The B.C. Teachers' Federation has won a landmark decision on negotiating class size and composition in the Supreme Court of Canada.
Canada's top court provided a surprise verbal ruling a few hours after a hearing into the case started Thursday morning.
"It was sense of jubilation, there was cheering," said BCTF President Glen Hansman, who was in the courtroom in Ottawa. "We are very happy for our members and to resolve this once and for all."
The BCTF was not expecting the court to rule until next spring.
The ongoing dispute dates back to 2002, when the province used legislation to strip teachers of their right to bargain class size and composition. The union says the province will now have to provide resources for class size and composition that date back to levels from when the legal dispute began.
"What that is going to look like in terms of timelines and operationally, we are going to have to talk about that. We were truly not expecting a decision here today," said Hansman.
"We will definitely be in conversations with the province because ... we need to get those teachers back into schools now."
The quick decision caught the province and many other observers off guard. Finance Minister Mike de Jong said his government is looking forward to starting negotiations with the BCTF on class size and composition.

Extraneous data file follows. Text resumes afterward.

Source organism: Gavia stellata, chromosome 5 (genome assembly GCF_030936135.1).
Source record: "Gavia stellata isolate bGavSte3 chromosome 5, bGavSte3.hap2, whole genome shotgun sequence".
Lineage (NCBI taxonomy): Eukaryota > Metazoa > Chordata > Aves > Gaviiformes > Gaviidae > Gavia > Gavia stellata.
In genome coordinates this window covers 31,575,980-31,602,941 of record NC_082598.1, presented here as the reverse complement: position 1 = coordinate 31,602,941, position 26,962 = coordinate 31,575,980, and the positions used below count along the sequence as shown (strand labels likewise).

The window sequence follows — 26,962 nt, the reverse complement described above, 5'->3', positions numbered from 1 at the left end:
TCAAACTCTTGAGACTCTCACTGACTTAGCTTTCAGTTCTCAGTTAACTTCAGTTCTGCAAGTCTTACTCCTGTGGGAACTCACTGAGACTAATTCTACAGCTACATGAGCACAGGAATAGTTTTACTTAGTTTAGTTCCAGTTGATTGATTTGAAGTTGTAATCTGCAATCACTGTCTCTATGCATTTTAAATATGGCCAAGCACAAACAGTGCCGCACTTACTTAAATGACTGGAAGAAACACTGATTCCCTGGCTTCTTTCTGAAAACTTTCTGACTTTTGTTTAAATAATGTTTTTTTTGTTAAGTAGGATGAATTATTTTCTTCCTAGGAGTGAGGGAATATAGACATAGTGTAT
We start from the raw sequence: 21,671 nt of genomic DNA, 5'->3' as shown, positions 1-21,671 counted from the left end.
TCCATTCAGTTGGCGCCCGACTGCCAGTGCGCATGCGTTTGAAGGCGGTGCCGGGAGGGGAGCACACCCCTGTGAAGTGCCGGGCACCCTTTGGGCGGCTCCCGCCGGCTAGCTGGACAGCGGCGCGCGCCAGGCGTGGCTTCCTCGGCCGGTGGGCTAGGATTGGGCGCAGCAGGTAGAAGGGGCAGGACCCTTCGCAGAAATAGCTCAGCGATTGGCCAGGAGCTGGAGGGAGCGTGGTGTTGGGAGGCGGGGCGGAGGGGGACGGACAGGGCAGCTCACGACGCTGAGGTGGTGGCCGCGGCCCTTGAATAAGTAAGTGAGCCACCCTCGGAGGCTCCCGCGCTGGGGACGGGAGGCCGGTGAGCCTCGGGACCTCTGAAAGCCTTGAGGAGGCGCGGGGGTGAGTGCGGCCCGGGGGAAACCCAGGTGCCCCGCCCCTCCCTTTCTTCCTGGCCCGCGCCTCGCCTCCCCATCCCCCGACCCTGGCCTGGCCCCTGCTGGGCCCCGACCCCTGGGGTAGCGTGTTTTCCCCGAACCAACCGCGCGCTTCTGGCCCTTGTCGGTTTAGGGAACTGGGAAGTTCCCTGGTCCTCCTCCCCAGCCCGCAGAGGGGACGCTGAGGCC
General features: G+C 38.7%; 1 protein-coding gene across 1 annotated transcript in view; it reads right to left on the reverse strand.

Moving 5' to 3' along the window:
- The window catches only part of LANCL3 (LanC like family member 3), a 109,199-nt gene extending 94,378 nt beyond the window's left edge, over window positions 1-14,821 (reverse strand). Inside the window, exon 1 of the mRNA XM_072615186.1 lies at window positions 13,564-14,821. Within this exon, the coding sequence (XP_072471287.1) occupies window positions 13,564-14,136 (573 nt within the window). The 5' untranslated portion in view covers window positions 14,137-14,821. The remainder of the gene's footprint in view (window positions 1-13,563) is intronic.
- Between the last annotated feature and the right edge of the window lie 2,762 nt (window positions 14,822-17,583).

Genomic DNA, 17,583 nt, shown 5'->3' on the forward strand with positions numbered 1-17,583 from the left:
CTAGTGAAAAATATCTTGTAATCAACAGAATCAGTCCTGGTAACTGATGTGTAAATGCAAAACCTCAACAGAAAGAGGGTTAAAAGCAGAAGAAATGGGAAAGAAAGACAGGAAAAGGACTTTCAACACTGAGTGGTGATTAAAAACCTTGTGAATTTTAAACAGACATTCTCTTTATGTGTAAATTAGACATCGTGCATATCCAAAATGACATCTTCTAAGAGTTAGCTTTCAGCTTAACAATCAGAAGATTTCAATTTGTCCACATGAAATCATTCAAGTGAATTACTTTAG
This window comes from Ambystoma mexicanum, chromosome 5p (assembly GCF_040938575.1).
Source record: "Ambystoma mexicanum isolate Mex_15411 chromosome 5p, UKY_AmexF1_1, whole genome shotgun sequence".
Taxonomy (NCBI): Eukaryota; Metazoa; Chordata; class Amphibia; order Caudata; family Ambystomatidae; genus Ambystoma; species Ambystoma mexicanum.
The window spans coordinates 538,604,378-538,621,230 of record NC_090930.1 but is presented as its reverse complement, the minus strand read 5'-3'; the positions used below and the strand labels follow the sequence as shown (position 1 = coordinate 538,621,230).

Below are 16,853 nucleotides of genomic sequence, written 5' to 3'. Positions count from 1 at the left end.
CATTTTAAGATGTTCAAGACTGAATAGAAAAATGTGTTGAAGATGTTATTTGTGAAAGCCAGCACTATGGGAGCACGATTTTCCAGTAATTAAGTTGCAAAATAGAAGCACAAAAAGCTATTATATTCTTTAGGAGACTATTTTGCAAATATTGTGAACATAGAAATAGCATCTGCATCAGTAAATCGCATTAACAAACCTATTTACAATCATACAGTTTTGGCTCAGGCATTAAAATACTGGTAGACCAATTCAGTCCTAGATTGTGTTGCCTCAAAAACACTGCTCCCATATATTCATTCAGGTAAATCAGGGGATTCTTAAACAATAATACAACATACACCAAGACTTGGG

The teacher's federation says the province will need to pay an additional $250 to $300 million a year to get back to 2002 staffing levels. The province says it is not able to provide those estimates yet.
"Over the course of the discussion with the BCTF, we will get a better sense of what the costs are and we will be in a position to incorporate it into our budgeting decisions for February," said de Jong.
"I believe it is in everyone's interest to negotiate in a way that looks after the best interest of the students and is minimally disruptive."
NDP Leader John Horgan said the court's ruling today is proof the Christy Clark government deliberately tried to provoke a strike with B.C. teachers for political gain, while leaving children under-supported in overcrowded classrooms.
"After 14 years of acrimony, after 14 years of disrespecting classrooms, the end of the road is here for Christy Clark and her disrespecting classrooms," said Horgan.
Bill 22, which the government passed in 2012, similarly blocked teachers from negotiating class size and composition.
The BCTF challenged the constitutionality of that legislation, saying it is "virtually identical to the legislation previously declared unconstitutional by the Supreme Court of British Columbia."
The union won the case in B.C. Supreme Court, but it was overturned on appeal.
The Supreme Court of Canada is the definitive decision on the issue.
"We were right. Government should not have done that back in 2002 and it's pretty amazing for the Supreme Court of Canada to agree with that and to issue that decision in the room right when we were sitting there," added Hansman.